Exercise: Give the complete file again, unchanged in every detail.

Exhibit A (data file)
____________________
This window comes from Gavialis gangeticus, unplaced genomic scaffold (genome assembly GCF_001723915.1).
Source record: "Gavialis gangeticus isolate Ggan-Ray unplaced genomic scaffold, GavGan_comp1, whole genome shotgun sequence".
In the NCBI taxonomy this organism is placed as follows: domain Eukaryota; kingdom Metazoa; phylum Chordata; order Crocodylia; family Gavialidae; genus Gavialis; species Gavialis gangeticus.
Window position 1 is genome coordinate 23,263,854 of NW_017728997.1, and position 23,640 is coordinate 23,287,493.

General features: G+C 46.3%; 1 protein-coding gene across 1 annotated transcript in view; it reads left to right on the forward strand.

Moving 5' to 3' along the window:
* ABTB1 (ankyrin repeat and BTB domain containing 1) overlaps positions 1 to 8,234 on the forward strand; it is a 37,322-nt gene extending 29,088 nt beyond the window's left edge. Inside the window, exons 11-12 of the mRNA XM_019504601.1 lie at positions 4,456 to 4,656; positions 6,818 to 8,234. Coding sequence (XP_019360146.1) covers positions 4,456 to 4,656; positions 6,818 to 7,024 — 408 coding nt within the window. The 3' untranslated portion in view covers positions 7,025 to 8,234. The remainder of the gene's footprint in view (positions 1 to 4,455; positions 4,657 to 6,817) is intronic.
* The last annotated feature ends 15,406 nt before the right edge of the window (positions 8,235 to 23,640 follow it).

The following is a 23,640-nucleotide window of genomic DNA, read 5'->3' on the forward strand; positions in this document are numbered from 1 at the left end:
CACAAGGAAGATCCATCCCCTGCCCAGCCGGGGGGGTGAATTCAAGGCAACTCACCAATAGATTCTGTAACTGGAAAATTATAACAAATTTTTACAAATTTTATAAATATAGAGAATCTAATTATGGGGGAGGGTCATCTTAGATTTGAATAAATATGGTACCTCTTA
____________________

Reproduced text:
This window comes from Gavialis gangeticus, unplaced genomic scaffold (genome assembly GCF_001723915.1).
Source record: "Gavialis gangeticus isolate Ggan-Ray unplaced genomic scaffold, GavGan_comp1, whole genome shotgun sequence".
In the NCBI taxonomy this organism is placed as follows: domain Eukaryota; kingdom Metazoa; phylum Chordata; order Crocodylia; family Gavialidae; genus Gavialis; species Gavialis gangeticus.
Window position 1 is genome coordinate 23,263,854 of NW_017728997.1, and position 23,640 is coordinate 23,287,493.

General features: G+C 46.3%; 1 protein-coding gene across 1 annotated transcript in view; it reads left to right on the forward strand.

Moving 5' to 3' along the window:
* ABTB1 (ankyrin repeat and BTB domain containing 1) overlaps positions 1 to 8,234 on the forward strand; it is a 37,322-nt gene extending 29,088 nt beyond the window's left edge. Inside the window, exons 11-12 of the mRNA XM_019504601.1 lie at positions 4,456 to 4,656; positions 6,818 to 8,234. Coding sequence (XP_019360146.1) covers positions 4,456 to 4,656; positions 6,818 to 7,024 — 408 coding nt within the window. The 3' untranslated portion in view covers positions 7,025 to 8,234. The remainder of the gene's footprint in view (positions 1 to 4,455; positions 4,657 to 6,817) is intronic.
* The last annotated feature ends 15,406 nt before the right edge of the window (positions 8,235 to 23,640 follow it).

The following is a 23,640-nucleotide window of genomic DNA, read 5'->3' on the forward strand; positions in this document are numbered from 1 at the left end:
CACAAGGAAGATCCATCCCCTGCCCAGCCGGGGGGGTGAATTCAAGGCAACTCACCAATAGATTCTGTAACTGGAAAATTATAACAAATTTTTACAAATTTTATAAATATAGAGAATCTAATTATGGGGGAGGGTCATCTTAGATTTGAATAAATATGGTACCTCTTA